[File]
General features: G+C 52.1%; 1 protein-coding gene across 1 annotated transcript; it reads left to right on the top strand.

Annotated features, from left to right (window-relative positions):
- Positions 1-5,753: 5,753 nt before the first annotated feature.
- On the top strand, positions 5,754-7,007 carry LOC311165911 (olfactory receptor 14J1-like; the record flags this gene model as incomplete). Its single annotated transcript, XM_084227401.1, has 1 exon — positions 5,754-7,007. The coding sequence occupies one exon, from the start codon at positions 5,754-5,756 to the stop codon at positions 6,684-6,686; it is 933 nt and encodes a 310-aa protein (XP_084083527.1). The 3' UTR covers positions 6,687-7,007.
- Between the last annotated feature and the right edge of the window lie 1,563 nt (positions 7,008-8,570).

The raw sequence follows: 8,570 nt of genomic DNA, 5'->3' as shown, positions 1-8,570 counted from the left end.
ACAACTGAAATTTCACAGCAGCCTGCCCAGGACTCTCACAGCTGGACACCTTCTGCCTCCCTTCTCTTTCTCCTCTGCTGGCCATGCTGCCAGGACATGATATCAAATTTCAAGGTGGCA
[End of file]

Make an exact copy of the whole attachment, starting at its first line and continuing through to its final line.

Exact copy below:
General features: G+C 52.1%; 1 protein-coding gene across 1 annotated transcript; it reads left to right on the top strand.

Annotated features, from left to right (window-relative positions):
- Positions 1-5,753: 5,753 nt before the first annotated feature.
- On the top strand, positions 5,754-7,007 carry LOC311165911 (olfactory receptor 14J1-like; the record flags this gene model as incomplete). Its single annotated transcript, XM_084227401.1, has 1 exon — positions 5,754-7,007. The coding sequence occupies one exon, from the start codon at positions 5,754-5,756 to the stop codon at positions 6,684-6,686; it is 933 nt and encodes a 310-aa protein (XP_084083527.1). The 3' UTR covers positions 6,687-7,007.
- Between the last annotated feature and the right edge of the window lie 1,563 nt (positions 7,008-8,570).

The raw sequence follows: 8,570 nt of genomic DNA, 5'->3' as shown, positions 1-8,570 counted from the left end.
ACAACTGAAATTTCACAGCAGCCTGCCCAGGACTCTCACAGCTGGACACCTTCTGCCTCCCTTCTCTTTCTCCTCTGCTGGCCATGCTGCCAGGACATGATATCAAATTTCAAGGTGGCA